Employment Contracts in Malaysia: What To Include and Avoid

Despite that the Employment Act 1955 does not explicitly require employment contracts to be in writing, it is strongly advisable to document all agreed-upon terms and conditions in writing. This practice helps to prevent evidential burdens in case parties find themselves in a dispute that escalates to court proceedings.

However, do you know what to include and avoid in an employment contract? We have prepared a brief overview of this matter below for your reference:

To Include

Similar to any other contract, it is crucial to ensure that the parties enter into the contract voluntarily and the contract shall consist of terms that reflect (i) offer, (ii) acceptance, (iii) consideration, and (iv) Intention to create legal relations. In essence, the employment contract’s terms shall include and not limited to the following:

  • Full names and addresses of both the employer and employee.
  • Position/title of the employee and a brief job description.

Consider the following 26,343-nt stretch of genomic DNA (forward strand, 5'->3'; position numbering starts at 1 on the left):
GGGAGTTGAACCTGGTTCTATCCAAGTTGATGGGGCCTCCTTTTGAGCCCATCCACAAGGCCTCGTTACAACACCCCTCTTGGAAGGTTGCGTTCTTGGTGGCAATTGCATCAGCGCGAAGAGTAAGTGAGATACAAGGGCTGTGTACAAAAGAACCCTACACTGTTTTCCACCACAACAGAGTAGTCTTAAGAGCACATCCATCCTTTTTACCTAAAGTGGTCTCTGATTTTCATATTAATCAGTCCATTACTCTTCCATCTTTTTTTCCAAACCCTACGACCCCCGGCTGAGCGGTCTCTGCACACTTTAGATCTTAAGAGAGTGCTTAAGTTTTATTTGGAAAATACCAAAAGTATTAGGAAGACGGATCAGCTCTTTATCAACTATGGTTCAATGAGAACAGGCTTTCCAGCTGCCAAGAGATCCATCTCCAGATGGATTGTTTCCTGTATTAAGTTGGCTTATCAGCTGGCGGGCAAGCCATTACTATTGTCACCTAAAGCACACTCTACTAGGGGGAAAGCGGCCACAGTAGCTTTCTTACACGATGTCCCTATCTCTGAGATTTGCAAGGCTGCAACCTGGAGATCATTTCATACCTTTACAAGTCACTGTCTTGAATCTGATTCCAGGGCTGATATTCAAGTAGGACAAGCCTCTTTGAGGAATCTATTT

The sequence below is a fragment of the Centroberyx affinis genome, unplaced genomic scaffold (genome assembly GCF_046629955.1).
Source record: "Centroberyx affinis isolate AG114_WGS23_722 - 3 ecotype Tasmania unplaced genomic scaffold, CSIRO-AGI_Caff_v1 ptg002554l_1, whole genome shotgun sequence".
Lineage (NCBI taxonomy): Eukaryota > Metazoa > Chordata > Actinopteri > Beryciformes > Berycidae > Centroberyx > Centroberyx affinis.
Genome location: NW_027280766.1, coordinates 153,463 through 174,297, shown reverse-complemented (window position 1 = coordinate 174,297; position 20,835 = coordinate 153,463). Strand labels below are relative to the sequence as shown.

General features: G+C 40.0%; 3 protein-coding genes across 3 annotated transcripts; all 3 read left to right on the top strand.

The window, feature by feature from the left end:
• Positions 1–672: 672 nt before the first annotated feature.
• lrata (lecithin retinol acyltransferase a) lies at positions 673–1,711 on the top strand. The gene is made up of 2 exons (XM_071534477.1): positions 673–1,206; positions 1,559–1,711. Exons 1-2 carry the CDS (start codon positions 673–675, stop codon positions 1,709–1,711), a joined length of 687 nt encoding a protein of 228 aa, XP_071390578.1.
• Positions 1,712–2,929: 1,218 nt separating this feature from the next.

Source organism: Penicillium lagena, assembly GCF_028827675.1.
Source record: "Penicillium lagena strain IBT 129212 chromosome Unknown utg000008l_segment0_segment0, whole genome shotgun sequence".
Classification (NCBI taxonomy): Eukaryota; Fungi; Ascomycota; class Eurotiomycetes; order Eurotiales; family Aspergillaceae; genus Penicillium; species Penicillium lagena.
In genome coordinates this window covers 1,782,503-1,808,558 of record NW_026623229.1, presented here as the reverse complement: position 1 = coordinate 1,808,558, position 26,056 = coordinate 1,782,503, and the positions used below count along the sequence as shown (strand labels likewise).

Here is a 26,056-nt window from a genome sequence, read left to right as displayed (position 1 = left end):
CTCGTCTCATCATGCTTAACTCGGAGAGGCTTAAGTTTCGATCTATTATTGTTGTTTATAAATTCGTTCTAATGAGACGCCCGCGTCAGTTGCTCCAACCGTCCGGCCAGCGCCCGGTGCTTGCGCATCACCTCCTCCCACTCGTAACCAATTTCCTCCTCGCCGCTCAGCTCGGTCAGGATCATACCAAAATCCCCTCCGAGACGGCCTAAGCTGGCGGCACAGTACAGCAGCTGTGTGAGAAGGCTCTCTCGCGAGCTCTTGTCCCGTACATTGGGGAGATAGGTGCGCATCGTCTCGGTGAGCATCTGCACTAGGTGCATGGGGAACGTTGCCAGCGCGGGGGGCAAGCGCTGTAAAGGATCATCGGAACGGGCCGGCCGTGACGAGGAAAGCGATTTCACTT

• Commencement date of employment.
  • Working hours and days.
  • Duration of employment (if fixed term).
  • Probationary period, if applicable.
  • Salary, bonuses, and any other benefits.
  • Payment manner.
  • Overtime rates, if applicable.
  • Leave entitlement.
  • Notice period for both parties in the event of termination.
  • Grounds for termination with cause.
  • Severance or termination benefits, if any.
  • Confidentiality and non-disclosure.
  • Ownership of intellectual property created during employment.
  • Code of Conduct.
  • Dispute resolution manner.
  • Governing law.

To avoid

As the terms and conditions listed in the employment contract might potentially be used as evidence in court one day, the same must be carefully drafted. Below are some of the key items that we shall avoid while preparing an employment contract:

  • Vague language.
  • Unreasonable restrictive clauses.
  • Illegal provisions
  • One-sided terms
  • Failure to regularly review and update the contract from time to time.
  • Incompliances with relevant employment law.
  • Inadequate confidentiality clauses.
  • Failure to include clear and fair mechanisms for dispute resolution.

It is advisable to seek legal advice from professional employment lawyer in Malaysia when drafting or reviewing employment contracts to ensure compliance with local laws and to protect your interests.

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